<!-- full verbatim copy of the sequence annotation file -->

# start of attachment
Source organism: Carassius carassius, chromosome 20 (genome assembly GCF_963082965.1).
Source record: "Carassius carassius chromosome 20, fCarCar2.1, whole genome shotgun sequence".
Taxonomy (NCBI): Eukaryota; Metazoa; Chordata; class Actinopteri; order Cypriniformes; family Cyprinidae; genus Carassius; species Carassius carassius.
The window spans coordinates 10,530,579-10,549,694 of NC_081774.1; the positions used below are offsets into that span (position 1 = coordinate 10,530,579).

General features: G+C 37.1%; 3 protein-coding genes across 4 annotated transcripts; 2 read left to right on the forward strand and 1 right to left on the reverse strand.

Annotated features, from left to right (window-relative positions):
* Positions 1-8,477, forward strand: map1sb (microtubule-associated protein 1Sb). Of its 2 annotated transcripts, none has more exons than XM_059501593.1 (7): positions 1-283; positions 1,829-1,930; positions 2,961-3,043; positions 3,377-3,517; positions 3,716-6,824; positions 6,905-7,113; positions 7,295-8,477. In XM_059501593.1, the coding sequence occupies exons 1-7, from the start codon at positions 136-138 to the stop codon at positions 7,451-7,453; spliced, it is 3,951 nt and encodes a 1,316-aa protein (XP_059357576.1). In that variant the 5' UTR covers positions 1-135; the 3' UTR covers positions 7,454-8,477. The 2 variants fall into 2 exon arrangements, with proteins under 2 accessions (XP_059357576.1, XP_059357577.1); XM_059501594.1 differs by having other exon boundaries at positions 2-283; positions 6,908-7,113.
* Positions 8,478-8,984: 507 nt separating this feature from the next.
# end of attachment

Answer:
Source organism: Carassius carassius, chromosome 20 (genome assembly GCF_963082965.1).
Source record: "Carassius carassius chromosome 20, fCarCar2.1, whole genome shotgun sequence".
Taxonomy (NCBI): Eukaryota; Metazoa; Chordata; class Actinopteri; order Cypriniformes; family Cyprinidae; genus Carassius; species Carassius carassius.
The window spans coordinates 10,530,579-10,549,694 of NC_081774.1; the positions used below are offsets into that span (position 1 = coordinate 10,530,579).

General features: G+C 37.1%; 3 protein-coding genes across 4 annotated transcripts; 2 read left to right on the forward strand and 1 right to left on the reverse strand.

Annotated features, from left to right (window-relative positions):
* Positions 1-8,477, forward strand: map1sb (microtubule-associated protein 1Sb). Of its 2 annotated transcripts, none has more exons than XM_059501593.1 (7): positions 1-283; positions 1,829-1,930; positions 2,961-3,043; positions 3,377-3,517; positions 3,716-6,824; positions 6,905-7,113; positions 7,295-8,477. In XM_059501593.1, the coding sequence occupies exons 1-7, from the start codon at positions 136-138 to the stop codon at positions 7,451-7,453; spliced, it is 3,951 nt and encodes a 1,316-aa protein (XP_059357576.1). In that variant the 5' UTR covers positions 1-135; the 3' UTR covers positions 7,454-8,477. The 2 variants fall into 2 exon arrangements, with proteins under 2 accessions (XP_059357576.1, XP_059357577.1); XM_059501594.1 differs by having other exon boundaries at positions 2-283; positions 6,908-7,113.
* Positions 8,478-8,984: 507 nt separating this feature from the next.